"No, and hello to you too," I snarked back at him.

"I got another shift; that makes four nights a week I have to put on that stupid ice cream jacket and drive that stupid, fucking, fagot truck. I'm a grown man for Christ sake."

"Well excuse me for living. There's nothing out there in the dental field; I went everywhere and practically pleaded for a job."

"And so you're quitting now?"

"What? Everything is closed."

"Not the mall. Keep your coat on."

"What about supper? I haven't even eaten."

"Ya I bet Frankie, let's go."

He was right; I'd spent my last few dollars on coffee and donuts. So he dragged me like a child to the mall and then stood outside each store to make sure that I applied, and filled out all the stupid forms that they were just going to throw out anyway. No one wanted me, I was too old and frumpy, and I'm sure I looked like shit.

It was humiliating; I could hardly keep from crying through the whole thing, but that wasn't the end of it. After I'd gone through all the stores he made apply at every stand in the food court. I had to stand there, in front of all those people, people who knew me, people who were patients at the dental office, and get brushed off by teenagers while Mike hovered behind like a prison guard.

For the first time in my life I hated him. Not just a flash of silly anger, but a deep hatred. Oh, I knew it would pass, but not for a while. He could see the hate in my eyes and he didn't seem to care at all.

Back in the car he said, "If you don't get a job by Monday night we're selling your car. That'll save us least a hundred and fifty a month."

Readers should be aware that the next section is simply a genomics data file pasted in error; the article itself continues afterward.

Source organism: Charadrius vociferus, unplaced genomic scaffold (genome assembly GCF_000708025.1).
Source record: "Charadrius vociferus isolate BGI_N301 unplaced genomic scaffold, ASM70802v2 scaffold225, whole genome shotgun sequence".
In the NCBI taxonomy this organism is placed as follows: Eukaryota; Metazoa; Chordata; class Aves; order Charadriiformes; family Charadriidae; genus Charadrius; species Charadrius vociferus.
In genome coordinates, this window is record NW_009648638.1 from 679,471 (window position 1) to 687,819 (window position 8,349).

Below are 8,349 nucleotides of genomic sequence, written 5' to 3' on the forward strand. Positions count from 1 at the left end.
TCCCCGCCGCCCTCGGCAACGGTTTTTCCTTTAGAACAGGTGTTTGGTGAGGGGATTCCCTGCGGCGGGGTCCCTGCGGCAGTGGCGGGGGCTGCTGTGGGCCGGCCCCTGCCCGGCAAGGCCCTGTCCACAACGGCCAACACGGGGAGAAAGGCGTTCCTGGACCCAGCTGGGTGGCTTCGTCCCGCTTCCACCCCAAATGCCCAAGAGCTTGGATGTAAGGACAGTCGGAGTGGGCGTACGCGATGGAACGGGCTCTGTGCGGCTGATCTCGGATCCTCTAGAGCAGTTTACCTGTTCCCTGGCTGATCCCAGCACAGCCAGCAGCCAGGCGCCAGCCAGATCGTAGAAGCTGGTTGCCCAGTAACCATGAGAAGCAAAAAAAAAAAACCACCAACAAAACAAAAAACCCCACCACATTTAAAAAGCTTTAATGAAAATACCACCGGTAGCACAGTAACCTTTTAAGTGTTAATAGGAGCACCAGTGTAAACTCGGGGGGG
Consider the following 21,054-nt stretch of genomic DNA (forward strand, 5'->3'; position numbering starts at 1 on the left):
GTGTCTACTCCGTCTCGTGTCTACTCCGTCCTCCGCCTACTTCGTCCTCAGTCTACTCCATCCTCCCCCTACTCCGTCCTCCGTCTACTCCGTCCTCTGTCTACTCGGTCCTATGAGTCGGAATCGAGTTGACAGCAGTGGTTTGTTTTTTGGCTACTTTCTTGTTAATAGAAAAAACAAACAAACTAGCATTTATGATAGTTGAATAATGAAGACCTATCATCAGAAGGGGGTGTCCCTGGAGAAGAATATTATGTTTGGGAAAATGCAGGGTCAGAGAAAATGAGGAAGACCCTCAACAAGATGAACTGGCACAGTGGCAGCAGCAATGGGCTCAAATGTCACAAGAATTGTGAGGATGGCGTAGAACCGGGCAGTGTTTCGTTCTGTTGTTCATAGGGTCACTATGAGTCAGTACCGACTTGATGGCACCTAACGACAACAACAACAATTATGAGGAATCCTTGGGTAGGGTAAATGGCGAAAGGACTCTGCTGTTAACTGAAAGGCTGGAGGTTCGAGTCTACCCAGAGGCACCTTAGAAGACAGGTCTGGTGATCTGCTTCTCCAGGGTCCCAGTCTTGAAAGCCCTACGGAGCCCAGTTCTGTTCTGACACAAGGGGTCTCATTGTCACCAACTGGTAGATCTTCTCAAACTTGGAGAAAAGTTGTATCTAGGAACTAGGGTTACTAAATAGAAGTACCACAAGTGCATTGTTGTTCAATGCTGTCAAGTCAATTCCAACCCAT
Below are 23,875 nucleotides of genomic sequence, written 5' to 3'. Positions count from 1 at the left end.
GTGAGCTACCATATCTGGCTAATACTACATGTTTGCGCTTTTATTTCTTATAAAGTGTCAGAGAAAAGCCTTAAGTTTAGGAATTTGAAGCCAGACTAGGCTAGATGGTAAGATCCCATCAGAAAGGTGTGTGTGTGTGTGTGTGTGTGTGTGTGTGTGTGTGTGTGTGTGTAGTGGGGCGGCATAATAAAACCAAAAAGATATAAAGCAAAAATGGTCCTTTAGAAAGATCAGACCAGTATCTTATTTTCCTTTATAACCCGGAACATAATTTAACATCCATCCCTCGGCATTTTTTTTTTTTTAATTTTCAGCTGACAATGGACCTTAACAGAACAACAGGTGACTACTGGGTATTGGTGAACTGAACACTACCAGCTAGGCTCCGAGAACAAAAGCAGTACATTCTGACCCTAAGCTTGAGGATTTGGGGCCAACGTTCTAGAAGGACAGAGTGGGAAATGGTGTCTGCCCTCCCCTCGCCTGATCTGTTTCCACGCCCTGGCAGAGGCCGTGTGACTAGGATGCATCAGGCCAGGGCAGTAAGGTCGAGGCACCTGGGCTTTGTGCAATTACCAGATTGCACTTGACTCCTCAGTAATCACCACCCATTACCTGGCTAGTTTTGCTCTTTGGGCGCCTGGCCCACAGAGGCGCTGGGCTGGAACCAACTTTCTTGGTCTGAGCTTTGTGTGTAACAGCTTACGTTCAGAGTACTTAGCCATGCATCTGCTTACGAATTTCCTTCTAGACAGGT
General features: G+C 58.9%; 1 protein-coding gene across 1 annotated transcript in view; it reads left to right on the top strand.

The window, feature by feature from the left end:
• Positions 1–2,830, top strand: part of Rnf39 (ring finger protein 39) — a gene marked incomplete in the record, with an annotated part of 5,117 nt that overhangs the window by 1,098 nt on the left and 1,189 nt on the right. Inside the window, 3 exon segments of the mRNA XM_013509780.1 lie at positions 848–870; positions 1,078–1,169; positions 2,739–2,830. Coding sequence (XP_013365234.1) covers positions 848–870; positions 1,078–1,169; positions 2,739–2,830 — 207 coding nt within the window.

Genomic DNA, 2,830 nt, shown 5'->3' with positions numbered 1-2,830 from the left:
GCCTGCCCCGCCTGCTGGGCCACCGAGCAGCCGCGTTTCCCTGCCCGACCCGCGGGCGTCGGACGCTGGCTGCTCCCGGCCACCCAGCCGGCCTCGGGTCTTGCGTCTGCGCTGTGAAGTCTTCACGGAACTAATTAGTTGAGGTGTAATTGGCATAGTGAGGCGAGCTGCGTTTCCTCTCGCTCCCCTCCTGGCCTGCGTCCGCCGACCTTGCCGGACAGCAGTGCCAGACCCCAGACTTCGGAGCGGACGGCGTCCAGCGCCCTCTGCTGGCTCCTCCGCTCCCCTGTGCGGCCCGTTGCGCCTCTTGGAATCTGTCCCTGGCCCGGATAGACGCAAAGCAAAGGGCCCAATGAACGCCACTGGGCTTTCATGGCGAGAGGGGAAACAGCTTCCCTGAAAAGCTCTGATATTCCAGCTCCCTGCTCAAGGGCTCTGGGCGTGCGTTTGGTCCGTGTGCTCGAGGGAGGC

"Not my car!"

"No choice Frankie."

I slept on the couch again that night. Saturday, Mike took me to all the sad stores downtown, and then out to every hotel and motel within bus range. Nothing, nothing, nothing. At one point I balked and refused to do it, and he bodily dragged me into the lobby of the Best Rest Motel. That was the first time I'd really felt the difference between my five-foot-two and his six-foot-three; physically I was helpless against him.

He took me home and then headed off to work. I went to bed and sobbed myself to sleep. That night he slept on the couch, and when I got up he just walked past me and lay down in bed and stayed there for the rest of the day.

I thought my humiliation was over, but it was only a reprieve. We didn't say a word to each other before he went off to work Sunday night. The anger had burned out and I was beginning to reach the point where I was ready to begin the long reconciliation process, with all the tears (on my part) and compromise (mostly on his part), and then the coming together.